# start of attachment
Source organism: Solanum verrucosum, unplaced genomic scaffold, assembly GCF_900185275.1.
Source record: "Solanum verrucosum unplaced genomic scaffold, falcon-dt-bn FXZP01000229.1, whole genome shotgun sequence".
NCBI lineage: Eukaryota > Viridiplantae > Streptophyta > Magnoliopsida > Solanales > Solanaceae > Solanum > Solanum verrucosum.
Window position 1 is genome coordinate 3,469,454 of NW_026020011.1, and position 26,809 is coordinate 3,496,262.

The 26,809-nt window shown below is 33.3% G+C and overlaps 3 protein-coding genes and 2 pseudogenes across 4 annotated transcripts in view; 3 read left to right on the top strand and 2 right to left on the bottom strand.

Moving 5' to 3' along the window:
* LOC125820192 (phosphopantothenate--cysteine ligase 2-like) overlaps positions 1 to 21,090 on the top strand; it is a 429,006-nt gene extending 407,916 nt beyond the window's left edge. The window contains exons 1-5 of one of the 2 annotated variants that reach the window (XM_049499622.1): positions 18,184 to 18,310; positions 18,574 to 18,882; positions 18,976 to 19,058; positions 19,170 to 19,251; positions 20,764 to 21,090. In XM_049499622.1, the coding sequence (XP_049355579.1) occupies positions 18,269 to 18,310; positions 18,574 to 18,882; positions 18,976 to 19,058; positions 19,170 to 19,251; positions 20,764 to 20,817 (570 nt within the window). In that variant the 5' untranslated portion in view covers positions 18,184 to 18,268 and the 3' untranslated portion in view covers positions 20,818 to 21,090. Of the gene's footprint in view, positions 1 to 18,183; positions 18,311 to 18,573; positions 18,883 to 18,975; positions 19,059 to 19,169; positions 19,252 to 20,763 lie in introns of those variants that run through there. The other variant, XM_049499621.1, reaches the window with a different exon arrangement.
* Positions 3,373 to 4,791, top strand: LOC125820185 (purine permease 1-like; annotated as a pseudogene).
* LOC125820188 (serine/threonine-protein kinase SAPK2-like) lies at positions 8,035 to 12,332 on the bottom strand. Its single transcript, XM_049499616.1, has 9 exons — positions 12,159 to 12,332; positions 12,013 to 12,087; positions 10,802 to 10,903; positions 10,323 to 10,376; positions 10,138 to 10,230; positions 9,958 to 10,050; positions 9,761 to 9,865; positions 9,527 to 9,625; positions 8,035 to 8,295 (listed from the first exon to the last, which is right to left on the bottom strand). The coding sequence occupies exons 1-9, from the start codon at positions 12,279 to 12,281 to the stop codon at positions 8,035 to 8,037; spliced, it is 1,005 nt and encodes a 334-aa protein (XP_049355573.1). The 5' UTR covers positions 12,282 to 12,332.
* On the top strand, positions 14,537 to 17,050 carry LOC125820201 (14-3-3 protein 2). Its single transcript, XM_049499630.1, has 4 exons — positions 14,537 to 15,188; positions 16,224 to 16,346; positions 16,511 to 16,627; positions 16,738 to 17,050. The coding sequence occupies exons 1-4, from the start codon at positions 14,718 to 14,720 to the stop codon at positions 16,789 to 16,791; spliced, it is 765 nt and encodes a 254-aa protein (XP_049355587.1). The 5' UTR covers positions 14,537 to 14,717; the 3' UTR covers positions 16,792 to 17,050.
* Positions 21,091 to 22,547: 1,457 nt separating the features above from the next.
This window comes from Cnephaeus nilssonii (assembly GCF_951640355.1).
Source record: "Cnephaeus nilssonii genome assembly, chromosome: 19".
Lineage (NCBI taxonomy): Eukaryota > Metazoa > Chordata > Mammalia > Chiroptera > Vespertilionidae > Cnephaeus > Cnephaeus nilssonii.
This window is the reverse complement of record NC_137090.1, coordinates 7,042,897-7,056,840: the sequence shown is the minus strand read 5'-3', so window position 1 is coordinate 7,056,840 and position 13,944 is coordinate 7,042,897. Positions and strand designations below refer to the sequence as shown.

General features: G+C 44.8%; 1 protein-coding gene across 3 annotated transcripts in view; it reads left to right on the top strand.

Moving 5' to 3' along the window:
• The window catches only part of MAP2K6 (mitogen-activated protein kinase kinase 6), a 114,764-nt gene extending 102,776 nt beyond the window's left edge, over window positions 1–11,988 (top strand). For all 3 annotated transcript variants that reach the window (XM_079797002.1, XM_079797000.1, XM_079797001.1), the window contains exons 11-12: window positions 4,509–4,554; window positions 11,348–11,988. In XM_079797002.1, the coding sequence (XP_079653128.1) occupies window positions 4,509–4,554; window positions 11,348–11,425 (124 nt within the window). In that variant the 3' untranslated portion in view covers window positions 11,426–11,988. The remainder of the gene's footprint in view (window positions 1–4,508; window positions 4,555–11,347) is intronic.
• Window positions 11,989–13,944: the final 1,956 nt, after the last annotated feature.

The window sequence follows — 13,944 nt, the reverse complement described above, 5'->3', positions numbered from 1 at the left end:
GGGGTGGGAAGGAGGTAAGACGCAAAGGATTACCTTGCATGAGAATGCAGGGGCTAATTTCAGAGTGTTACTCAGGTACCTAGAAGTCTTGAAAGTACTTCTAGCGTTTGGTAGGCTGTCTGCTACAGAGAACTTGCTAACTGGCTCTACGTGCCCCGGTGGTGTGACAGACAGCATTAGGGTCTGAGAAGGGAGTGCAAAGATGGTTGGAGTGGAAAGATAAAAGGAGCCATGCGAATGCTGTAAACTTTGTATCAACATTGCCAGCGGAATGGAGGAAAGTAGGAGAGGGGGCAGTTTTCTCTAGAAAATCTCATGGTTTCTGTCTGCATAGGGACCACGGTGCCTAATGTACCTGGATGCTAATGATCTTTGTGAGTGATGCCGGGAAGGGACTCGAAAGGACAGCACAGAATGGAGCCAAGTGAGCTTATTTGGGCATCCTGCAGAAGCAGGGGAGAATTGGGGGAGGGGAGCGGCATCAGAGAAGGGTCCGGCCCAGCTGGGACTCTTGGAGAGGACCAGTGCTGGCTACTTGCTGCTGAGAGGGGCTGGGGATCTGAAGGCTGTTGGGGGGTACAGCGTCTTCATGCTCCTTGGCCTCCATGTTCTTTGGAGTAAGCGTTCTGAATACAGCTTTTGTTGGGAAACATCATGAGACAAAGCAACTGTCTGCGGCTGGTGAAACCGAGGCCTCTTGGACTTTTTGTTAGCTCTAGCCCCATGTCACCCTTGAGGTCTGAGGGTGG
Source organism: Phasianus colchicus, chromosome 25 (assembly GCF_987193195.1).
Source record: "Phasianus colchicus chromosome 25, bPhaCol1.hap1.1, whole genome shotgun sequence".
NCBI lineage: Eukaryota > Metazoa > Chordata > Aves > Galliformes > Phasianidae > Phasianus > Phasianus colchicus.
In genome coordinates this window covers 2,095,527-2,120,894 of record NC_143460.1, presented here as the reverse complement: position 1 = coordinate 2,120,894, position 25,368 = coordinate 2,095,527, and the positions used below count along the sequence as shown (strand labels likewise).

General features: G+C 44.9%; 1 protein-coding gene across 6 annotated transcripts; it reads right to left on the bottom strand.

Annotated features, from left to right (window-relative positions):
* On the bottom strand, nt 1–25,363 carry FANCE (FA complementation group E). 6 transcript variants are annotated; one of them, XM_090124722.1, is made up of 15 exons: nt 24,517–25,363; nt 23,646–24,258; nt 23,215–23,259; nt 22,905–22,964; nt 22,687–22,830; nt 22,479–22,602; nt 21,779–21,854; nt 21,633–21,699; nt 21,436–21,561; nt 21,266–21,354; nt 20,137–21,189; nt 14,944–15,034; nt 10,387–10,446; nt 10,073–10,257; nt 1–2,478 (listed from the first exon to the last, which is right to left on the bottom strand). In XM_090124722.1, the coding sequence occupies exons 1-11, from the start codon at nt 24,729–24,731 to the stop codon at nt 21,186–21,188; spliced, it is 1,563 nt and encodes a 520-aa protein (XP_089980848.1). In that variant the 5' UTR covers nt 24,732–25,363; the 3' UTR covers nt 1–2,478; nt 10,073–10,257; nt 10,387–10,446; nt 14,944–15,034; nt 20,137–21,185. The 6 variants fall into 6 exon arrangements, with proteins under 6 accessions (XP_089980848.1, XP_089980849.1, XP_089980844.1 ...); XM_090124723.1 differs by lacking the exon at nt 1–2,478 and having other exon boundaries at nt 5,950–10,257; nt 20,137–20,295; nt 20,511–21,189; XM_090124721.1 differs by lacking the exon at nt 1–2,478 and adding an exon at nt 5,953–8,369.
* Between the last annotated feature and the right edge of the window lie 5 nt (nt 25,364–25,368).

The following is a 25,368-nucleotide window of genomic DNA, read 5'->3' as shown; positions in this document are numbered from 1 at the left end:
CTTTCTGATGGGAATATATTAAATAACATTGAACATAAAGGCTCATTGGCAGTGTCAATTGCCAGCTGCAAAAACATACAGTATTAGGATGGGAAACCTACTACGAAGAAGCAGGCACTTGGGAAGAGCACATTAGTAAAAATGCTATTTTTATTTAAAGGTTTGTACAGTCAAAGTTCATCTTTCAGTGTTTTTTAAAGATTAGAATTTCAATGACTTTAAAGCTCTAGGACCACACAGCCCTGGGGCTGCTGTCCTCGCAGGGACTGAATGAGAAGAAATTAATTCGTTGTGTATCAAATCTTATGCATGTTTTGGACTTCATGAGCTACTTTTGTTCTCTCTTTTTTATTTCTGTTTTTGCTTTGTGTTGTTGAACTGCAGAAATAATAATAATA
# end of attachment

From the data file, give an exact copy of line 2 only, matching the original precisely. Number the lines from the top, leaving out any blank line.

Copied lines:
Source record: "Solanum verrucosum unplaced genomic scaffold, falcon-dt-bn FXZP01000229.1, whole genome shotgun sequence".